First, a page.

Stuart: Right. And if there’s one place in the world that’s a really great place to do coal bed methane right now, it’s gotta be Mongolia. The country wants its energy independence and wants to transition away from the coal it burns to generate electricity. It’s a perfect transition material. And you are so close to the Chinese border, you could almost walk across it from where you are. So you got a big market to the south of you that’s just desperate for the gas.

Chris: Also, look, the government is pushing very hard to develop new industries, and it is heavily reliant on Oyu Tolgoi. And once Oyu Tolgoi is up and running with the expansion in three years’ time or two years’ time…

Stuart: We’re talking about one of the biggest copper mines ever to be developed, right?

Chris: Yes, correct. Correct. It’ll be the third largest copper-gold deposit in the world, and it will be a third of the Mongolia’s GDP. So Mongolia, they want to develop new industries, they’re resource-rich, but it’s a nation that’s still developing very much. And, you know, from that perspective, they’re pushing hard for certainly an industry like the gas industry, which has the potential to reduce emissions internally. And as you said, it provides an independent source of energy, you know, so they won’t be reliant on electricity from China or gas from Russia. You know, the idea is to build this industry and, you know, should it get to the size that Queensland’s got to, then gas can go up to the capital Ulaanbaatar, which is the most polluted city in the world, especially during winter.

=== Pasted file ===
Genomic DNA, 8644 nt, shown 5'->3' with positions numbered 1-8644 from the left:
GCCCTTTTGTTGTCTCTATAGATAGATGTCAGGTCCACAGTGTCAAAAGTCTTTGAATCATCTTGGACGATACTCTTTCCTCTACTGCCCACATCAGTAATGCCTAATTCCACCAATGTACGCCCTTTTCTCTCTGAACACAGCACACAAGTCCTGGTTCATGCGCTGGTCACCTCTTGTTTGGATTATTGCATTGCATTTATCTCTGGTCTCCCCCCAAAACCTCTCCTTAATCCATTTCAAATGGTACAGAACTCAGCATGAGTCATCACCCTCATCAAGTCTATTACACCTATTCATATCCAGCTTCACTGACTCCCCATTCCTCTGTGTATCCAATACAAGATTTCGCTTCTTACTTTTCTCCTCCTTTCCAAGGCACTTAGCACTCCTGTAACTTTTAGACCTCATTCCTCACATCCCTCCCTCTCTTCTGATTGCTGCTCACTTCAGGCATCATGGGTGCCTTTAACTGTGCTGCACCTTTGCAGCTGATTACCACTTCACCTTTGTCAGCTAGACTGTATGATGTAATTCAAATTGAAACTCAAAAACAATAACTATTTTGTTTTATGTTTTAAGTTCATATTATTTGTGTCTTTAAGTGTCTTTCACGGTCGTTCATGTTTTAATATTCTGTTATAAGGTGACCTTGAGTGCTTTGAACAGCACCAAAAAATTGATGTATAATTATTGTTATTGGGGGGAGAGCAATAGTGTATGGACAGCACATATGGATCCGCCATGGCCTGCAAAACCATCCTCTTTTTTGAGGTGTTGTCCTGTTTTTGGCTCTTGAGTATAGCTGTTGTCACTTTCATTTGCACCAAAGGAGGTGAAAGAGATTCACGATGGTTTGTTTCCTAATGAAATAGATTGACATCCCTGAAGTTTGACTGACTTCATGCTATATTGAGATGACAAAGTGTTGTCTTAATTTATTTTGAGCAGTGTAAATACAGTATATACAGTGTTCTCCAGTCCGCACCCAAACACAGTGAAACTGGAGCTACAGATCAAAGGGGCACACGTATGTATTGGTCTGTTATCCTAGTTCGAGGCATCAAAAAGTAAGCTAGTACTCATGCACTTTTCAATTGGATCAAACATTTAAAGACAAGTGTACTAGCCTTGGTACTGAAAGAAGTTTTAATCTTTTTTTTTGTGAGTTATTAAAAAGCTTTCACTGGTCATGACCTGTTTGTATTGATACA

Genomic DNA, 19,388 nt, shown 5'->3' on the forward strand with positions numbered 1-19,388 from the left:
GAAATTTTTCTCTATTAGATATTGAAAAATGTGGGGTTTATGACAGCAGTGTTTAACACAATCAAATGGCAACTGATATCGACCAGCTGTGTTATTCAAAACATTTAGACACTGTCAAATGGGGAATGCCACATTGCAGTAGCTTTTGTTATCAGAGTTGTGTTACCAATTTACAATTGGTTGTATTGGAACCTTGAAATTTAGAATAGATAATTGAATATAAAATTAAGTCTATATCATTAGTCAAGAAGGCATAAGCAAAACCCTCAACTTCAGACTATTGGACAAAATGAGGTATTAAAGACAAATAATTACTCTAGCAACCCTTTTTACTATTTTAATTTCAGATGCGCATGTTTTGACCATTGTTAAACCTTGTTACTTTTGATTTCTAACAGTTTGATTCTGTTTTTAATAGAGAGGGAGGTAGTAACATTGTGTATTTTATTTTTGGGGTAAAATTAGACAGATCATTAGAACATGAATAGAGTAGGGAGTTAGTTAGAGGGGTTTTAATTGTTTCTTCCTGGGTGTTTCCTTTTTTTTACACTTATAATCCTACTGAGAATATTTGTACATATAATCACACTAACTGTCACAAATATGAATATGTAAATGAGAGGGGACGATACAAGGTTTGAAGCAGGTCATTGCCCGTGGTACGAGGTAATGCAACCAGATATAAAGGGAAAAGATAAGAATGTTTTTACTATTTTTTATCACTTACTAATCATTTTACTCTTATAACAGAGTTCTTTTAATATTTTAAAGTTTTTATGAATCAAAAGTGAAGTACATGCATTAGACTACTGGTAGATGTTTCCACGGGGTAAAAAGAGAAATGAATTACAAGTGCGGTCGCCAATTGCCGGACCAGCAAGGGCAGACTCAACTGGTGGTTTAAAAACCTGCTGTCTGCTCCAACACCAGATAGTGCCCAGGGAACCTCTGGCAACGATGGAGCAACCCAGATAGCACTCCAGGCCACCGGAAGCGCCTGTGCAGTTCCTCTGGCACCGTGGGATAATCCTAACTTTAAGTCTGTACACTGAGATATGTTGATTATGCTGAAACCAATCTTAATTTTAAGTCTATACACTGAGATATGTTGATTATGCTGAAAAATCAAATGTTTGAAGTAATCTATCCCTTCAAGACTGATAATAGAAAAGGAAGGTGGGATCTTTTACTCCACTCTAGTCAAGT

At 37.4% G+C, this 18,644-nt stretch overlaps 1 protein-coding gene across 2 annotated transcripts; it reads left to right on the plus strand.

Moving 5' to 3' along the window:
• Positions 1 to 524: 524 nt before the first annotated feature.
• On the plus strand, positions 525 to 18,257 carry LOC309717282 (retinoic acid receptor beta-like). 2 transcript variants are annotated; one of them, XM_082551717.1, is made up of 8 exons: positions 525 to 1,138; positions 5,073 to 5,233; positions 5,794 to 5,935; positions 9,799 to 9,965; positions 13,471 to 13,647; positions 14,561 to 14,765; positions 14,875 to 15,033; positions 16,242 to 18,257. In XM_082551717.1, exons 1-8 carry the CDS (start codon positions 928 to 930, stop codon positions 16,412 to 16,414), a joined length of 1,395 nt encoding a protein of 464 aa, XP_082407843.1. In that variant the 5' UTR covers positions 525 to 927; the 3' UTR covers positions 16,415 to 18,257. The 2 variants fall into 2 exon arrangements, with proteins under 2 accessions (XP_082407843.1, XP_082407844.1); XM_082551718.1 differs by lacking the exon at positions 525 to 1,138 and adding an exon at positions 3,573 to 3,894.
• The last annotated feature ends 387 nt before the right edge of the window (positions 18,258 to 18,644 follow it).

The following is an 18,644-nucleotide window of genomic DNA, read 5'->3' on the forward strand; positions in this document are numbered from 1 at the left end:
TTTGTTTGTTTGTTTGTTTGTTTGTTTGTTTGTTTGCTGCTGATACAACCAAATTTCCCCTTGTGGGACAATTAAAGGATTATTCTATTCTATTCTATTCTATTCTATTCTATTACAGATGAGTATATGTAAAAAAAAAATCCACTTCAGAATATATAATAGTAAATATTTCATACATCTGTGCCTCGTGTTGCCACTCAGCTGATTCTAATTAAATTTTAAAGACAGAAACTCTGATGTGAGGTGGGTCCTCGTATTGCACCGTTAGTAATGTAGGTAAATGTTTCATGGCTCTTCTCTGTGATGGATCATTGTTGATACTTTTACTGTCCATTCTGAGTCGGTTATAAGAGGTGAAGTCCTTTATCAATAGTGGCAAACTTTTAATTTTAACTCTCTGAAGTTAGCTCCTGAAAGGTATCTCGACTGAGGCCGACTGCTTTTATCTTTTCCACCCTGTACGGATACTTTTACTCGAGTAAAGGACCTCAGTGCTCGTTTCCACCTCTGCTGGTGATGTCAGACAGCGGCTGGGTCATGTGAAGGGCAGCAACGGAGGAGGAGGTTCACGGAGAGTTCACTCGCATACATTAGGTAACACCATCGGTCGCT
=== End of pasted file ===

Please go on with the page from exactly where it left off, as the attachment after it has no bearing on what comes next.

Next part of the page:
They’ve burned brown coal there for their energy. And when we talk about China to the South, yeah, China’s there for sure, but within 200 kilometers of where we are, we’ve got a roundabout what we deem to be 500 megawatts of power demand, which is [crosstalk 00:04:50].

Stuart: Including your friends at Oyu Tolgoi amongst other things, right?

Chris: Yeah, absolutely. I mean, Oyu Tolgoi itself as a mine will be consuming 330 megawatts in two years’ time. And, you know, that’s about a quarter of what Adelaide as a city consumes, you know, for that one mine. So, it’s very energy hungry. And at the moment, a lot of that energy is coming up from China. And the government, when RIO signed an agreement with the government to relieve debt and move forward, they also agreed if they could source an indigenous source of energy, they would do that. And we are 150 kilometers away from them. So, we do have the potential within our field itself to deliver gas into Oyu Tolgoi as a base load for what they want, which is a mix of gas, battery, wind, and solar.

Stuart: Right. Now, you’ve obviously gotta dewater these wells that you’ve put down, this being a coal bed methane, and that’s gonna take a while. So if we fast forward to early in 2024, we’ll be in a position to know just what the flow rates are coming out of those wells that you’ve drilled. At that point, you’re onto a definitive feasibility study that you’ve gotta submit to the government as part of your permitting requirements. Talk to us about what the rest of ’23 and into ’24 holds for you.